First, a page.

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Jane Fonda's Very Public 'Private Life'

New biography examines controversial star

Oct. 3, 2011
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When Jane Fonda was about to turn 60, she asked her daughter Vanessa to help her put together a short video of her life. Replied Vanessa: “Why don't you just get a chameleon and let it crawl across the screen?”

How sharper than a serpent's tooth, even in a grown-up and not necessarily thankless child, for that sums up much of what Patricia Bosworth describes in the more than 500 pages of text of Jane Fonda: The Private Life of a Public Woman (Houghton Mifflin Harcourt). Fonda was a chameleon moving through phases of her life—daughter, actress, sex symbol, political activist, fitness guru. She changed protective coloration but not her basic nature.

Bosworth, a longtime acquaintance of Fonda's and the author of other celebrity biographies, says Fonda has been obsessed all her life with looks, money and sex—as was her mother, Frances Seymour. But the most influential person in her life and that of her brother Peter was their father, Henry. He was silent, cold, remote, quick to anger and slow to approve—and sexually promiscuous.

Fonda has always admired her father, yearned to be like him—she believes she should have been a boy—and sought his love and approval, which were so slow in coming that it took until the end of his life. And she was sexually promiscuous; indeed, in that capacity she probably way outdid him, if the evidence herein is any indication.

That fractured relationship, Bosworth's interviewees agree (she appears to have interviewed nearly everyone ever connected with her subject), affected her relationships with other men. She sought out men who were in various ways like Henry and deferred to them, sought their love and approval, as she did with Henry.

Her first two husbands, the French director Roger Vadim and the California activist/politician Tom Hayden, she supported financially. Vadim took the money cheerfully with Gallic ease, Hayden ungraciously and with resentment of her fame. Both taught her lessons she put to use—Vadim on acting and Hayden on political activism—and both treated her shabbily in different ways.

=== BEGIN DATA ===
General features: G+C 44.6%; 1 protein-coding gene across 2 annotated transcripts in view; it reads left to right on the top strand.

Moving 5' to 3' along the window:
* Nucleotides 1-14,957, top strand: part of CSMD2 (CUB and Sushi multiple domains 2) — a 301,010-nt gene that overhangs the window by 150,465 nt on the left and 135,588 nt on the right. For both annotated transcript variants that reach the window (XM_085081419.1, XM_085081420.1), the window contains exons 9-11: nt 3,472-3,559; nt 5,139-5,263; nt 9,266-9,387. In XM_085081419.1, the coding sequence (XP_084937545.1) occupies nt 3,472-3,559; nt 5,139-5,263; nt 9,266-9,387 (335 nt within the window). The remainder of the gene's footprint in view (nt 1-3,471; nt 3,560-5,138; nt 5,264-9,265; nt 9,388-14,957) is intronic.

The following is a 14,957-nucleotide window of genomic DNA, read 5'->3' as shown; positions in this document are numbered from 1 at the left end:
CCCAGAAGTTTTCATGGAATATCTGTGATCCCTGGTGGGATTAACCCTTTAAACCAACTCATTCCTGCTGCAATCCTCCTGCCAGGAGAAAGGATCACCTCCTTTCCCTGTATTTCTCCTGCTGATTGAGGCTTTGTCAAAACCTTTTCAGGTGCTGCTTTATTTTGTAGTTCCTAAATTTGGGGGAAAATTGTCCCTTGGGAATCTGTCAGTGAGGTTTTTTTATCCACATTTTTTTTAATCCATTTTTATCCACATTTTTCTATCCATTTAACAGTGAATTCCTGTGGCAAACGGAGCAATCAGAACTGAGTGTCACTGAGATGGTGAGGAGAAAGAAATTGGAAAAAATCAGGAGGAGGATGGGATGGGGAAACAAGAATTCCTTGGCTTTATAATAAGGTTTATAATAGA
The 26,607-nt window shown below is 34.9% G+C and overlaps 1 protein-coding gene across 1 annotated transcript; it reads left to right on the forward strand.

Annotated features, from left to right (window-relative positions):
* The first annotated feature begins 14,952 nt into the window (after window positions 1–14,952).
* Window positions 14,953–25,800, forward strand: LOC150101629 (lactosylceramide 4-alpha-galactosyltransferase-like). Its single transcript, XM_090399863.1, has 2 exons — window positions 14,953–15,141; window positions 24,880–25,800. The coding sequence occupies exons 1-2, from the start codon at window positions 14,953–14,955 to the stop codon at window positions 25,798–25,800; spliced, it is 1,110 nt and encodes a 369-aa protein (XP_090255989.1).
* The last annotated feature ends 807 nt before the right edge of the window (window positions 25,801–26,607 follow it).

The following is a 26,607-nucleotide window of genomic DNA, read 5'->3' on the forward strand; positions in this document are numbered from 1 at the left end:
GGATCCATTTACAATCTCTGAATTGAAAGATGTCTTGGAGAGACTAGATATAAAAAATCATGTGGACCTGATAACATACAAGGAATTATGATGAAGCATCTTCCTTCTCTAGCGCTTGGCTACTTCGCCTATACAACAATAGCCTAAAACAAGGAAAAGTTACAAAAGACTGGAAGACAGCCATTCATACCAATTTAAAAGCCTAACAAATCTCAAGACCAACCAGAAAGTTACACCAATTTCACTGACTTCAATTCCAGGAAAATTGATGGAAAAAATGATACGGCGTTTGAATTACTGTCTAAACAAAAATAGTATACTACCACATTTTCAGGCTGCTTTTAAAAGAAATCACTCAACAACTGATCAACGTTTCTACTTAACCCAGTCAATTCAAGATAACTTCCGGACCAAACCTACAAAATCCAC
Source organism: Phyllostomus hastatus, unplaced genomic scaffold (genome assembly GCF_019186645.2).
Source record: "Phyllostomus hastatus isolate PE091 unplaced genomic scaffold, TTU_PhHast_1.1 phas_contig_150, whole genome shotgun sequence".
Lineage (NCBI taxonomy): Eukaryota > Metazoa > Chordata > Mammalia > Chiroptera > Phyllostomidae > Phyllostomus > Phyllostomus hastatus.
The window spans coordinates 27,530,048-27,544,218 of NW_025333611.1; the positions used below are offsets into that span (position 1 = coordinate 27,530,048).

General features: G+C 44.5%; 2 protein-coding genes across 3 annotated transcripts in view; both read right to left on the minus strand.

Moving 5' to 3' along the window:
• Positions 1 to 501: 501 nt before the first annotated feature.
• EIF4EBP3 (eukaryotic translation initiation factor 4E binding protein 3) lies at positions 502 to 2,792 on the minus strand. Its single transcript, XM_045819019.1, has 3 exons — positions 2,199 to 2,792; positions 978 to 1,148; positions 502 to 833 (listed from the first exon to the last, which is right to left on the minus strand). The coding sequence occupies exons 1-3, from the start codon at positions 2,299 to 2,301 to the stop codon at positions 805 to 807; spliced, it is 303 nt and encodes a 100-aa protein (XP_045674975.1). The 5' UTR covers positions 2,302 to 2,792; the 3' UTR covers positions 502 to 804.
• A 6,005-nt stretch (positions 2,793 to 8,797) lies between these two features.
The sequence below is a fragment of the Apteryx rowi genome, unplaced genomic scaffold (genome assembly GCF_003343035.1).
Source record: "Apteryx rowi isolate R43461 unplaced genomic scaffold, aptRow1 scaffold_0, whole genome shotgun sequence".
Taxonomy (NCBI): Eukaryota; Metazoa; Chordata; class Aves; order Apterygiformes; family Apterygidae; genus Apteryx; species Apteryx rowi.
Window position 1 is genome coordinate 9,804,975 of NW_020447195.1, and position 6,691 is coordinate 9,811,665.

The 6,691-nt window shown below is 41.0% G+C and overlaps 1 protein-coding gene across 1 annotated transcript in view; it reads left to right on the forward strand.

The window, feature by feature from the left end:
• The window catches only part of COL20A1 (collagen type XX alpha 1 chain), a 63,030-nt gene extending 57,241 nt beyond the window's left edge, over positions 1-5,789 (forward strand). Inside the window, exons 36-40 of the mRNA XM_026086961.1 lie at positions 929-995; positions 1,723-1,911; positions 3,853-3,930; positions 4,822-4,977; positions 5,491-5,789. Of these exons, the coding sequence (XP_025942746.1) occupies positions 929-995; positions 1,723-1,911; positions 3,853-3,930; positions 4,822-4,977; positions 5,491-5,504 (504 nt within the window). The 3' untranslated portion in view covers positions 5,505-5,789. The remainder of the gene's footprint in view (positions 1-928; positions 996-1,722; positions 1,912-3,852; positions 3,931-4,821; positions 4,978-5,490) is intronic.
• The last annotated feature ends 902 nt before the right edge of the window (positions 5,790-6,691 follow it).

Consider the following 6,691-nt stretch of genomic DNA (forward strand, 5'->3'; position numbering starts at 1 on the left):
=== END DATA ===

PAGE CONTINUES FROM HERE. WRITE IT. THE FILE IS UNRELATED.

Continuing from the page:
Not that Fonda is without blame in the failure of relationships, Bosworth concedes. Even readers who are not particularly prudish may find unpalatable the moral messiness of her international-celebrity lifestyle, constantly seeking love but finding mostly sex.

Others continue to be turned off by “Hanoi Jane” for her traveling to North Vietnam in 1972 to protest the war. Bosworth points out, as have many others, that what she did was no different from what millions of others, including veterans and active-duty soldiers, were saying and doing at the time—except that she allowed herself to be photographed sitting at a North Vietnamese antiaircraft gun, an act she admits was exceedingly naïve and foolish and for which she has apologized over and over again for nearly 40 years.

Bosworth's writing is competent, though marked by occasional carelessness. “The Eisenhower era of repression” is simply an ignorant, hackneyed generalization, and to characterize the works of Dashiell Hammett and James M. Cain as “pulp fiction” is not to understand them.

Arthur Goldberg was not chief justice of the Supreme Court and I don't believe William Manchester was ever editor of the New Hampshire Union Leader, though the newspaper is located in the city of Manchester.

Four-fifths of the book is given over to Fonda's first 50 years (she is now 73). The last decade, after the 2001 divorce that ended her 10-year marriage to media mogul Ted Turner, receives but a few pages. That is a reasonable division; by her early 50s her hectic pace had begun to slacken.

And by that time she had long been what she is best known for: a terrific actress who has won two Oscars (Klute, Coming Home) and is easily the equal of the father who she constantly wanted to be like.


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